Socialist Worker

Reports round-up

Issue No. 2054

Picketing outside the Ritzy. Some workers are dressed as pirates as the film showing is the latest Pirates of the Caribbean  (Pic: Matthew Skelton)

Picketing outside the Ritzy. Some workers are dressed as pirates as the film showing is the latest Pirates of the Caribbean (Pic: Matthew Skelton)

Ritzy cinema workers strike again

Workers at the Ritzy Cinema in Brixton, south London, struck for a second time on Saturday of last week. The Bectu union members, who voted to strike unanimously, are fighting against poverty pay.

School campaign beats closure

We have won a victory in the battle to save Wisewood School in Sheffield.

The Labour council have publicly acknowledged the strength of feeling and admitted that their defeat in the recent council elections in Hillsborough ward was down to opposition to the school closure.

They have agreed to “revisit” the proposal to close our school. The u-turn was announced as our campaign solicitor was taking action to challenge the council in the courts.

We are delighted – this shows that campaigning works. But we intend to stay vigilant and there will be a lobby of the full council on Wednesday lunchtime of this week.

Karen Mee, Save Our Community Schools Sheffield

Disarming the university

Students at the UCL university in central London last week presented UCL provost Malcolm Grant with a petition signed by over 1,000 UCL staff and students calling on him to sell UCL’s shares in an arms company.

The provost was also given a signed copy of a book by former UCL student Richard Wilson, in which he describes how his sister died as a result of the arms trade in Burundi.

Disarm UCL is calling for UCL to divest from arms trader Cobham plc and to adopt an ethical investment policy.

After meeting the provost, campaigners held a protest in camouflage uniforms, with toy guns in their hands and mortar boards on their heads.

Inverness care workers strike

Care workers in Inverness in Scotland struck for half a day on Wednesday of last week.

Care staff at the Corbett Centre for people with learning difficulties and the Mackenzie Centre for elderly people took the action after Highland council cut from four to three the number of minibuses serving the two facilities.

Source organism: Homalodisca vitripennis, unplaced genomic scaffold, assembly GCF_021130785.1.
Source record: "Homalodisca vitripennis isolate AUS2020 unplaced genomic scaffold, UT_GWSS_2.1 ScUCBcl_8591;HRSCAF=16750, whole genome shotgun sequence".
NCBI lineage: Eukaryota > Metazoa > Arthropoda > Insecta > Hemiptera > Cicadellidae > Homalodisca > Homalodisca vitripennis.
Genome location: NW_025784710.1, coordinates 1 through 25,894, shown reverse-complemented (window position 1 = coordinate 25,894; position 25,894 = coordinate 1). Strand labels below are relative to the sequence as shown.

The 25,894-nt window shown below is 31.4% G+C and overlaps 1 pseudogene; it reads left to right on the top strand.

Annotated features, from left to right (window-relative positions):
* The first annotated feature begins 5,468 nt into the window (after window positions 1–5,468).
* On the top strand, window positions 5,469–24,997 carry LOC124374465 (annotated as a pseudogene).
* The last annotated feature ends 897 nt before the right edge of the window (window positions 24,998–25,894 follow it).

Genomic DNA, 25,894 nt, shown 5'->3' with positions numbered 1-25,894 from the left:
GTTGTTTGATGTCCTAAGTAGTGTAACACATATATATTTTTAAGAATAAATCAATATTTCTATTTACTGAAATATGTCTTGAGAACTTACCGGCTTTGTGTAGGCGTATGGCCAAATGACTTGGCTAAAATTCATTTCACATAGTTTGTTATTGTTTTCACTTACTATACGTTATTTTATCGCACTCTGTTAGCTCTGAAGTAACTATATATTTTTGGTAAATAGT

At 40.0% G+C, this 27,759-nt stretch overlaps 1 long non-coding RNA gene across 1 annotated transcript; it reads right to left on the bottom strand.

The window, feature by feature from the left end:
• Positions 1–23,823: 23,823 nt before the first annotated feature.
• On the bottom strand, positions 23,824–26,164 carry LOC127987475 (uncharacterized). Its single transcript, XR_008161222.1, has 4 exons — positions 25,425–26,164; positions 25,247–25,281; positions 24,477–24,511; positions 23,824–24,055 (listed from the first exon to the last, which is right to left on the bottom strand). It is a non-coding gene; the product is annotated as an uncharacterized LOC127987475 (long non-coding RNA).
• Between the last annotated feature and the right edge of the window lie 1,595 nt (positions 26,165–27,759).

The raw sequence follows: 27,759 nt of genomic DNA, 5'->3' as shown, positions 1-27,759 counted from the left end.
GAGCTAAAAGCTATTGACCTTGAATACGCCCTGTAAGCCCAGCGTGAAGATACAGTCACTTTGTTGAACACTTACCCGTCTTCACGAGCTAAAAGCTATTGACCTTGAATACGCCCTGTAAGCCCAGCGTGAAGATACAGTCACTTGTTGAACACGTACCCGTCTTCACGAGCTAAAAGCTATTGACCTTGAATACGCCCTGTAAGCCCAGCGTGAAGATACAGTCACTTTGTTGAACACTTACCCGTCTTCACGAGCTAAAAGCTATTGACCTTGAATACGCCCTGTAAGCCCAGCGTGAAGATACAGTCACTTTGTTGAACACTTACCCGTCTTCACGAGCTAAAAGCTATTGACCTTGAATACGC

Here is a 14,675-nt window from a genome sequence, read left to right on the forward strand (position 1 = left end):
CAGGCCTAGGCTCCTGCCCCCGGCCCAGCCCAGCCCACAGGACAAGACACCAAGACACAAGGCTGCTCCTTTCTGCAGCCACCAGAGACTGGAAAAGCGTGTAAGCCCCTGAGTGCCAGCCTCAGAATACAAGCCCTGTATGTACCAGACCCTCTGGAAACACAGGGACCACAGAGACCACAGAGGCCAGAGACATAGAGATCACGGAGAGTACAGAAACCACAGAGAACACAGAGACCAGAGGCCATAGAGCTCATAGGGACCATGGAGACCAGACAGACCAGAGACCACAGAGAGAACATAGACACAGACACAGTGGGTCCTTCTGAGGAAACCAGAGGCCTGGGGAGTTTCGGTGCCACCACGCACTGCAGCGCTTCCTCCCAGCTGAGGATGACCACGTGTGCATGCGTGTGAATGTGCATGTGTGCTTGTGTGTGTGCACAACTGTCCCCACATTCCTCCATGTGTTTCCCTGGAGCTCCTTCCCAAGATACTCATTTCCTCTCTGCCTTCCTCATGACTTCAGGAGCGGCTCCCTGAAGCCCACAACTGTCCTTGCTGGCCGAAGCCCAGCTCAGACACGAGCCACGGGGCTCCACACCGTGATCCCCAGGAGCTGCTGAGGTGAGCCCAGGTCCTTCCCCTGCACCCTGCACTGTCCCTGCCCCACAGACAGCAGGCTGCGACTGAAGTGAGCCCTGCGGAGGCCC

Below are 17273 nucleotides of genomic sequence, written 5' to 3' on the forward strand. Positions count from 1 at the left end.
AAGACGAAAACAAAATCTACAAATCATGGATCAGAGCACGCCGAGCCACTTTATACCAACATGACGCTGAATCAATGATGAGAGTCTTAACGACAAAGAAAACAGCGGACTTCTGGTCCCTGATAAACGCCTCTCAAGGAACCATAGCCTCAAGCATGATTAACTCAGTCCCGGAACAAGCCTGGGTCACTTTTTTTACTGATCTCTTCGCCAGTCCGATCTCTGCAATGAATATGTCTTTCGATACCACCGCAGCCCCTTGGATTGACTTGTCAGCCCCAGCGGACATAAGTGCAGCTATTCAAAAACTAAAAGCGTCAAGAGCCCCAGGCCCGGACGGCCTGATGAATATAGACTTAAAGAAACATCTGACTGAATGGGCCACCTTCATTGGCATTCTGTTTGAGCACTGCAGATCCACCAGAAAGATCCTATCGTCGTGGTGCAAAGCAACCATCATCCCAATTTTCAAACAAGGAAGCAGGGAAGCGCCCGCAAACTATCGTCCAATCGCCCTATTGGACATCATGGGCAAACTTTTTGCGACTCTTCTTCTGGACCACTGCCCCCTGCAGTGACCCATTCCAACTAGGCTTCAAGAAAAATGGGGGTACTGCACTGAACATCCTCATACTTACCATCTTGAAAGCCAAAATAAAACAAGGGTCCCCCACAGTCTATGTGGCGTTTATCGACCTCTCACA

There is now set to be action every Wednesday for the next three weeks. The workers are also working to rule.

Users of the centres have been supportive of the action. The workers, members of the T&G section of the new Unite union, have vowed to take further measures if necessary.

Ferry unions unite against low pay

Transport unions in Ireland and Britain targeted Irish Sea ferry operator Celtic Link last week in a protest over pay and conditions for workers on the company’s vessels.

Senior figures from the unions affiliated to the International Transport Workers’ Federation (ITF) delivered a letter to the privately owned ferry company’s Liverpool offices urging the company to end its “poverty” pay rates.

According to the ITF, seafarers aboard the Cyprus-flagged Celtic Star, which operates between Dublin and Liverpool, are paid as little as £1.90 an hour.

Fighting single status pay cuts in West Lothian

Some 850 workers at West Lothian council in Scotland are being told their pay will be cut by up to £3,000. Their Unison union is instructing them not to sign the new single status pay contracts.

The council says that anyone who does not have sign will have their contracts terminated and be re-employed under new contracts.

Workers are extremely angry and many are calling for a strike ballot.

Hampshire libraries anti cuts action continues

Unison union members in Hampshire libraries are continuing their campaign against cuts. Workers struck in March against redundancies and pay cuts.

They overwhelmingly rejected a new offer on pay protection in a ballot. Unfortunately, Unison regional officials said the turn-out was too low to call more action. Unison reps are continuing their public campaigning.

To sign a petition in support of the workers go to »

NUT Roger King campaign

The Socialist Teachers’ Alliance (STA) is backing Roger King as candidate for the upcoming elections for vice president of the NUT teachers’ union.

The STA has agreed with the Campaign for a Democratic and Fighting Union group to support Gill Goodswen for the other vice president position.

Go to »

Harlow College Support Group

Around 20 local trade unionists, students and campaigners gathered last week to launch the Harlow College Support Group.

We agreed to work together to support the lecturers’ struggle against exploitative new contracts and a bullying management regime.

Jim Rogers, former leader of Harlow Council and a sponsor of the support group, said, “Our college is a good college with a good reputation. That is all being destroyed, driving skilled and qualified lecturers away.”

Support group chair, Tom Topley, said that 2,500 people had signed a petition in support of the lecturers.

He said, “It is clear how close the community and its college lecturers are. We will not let that be destroyed, we are determined to save our college.”

Paul Topley, Harlow College Support Group

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Article information

Tue 5 Jun 2007, 19:11 BST
Issue No. 2054
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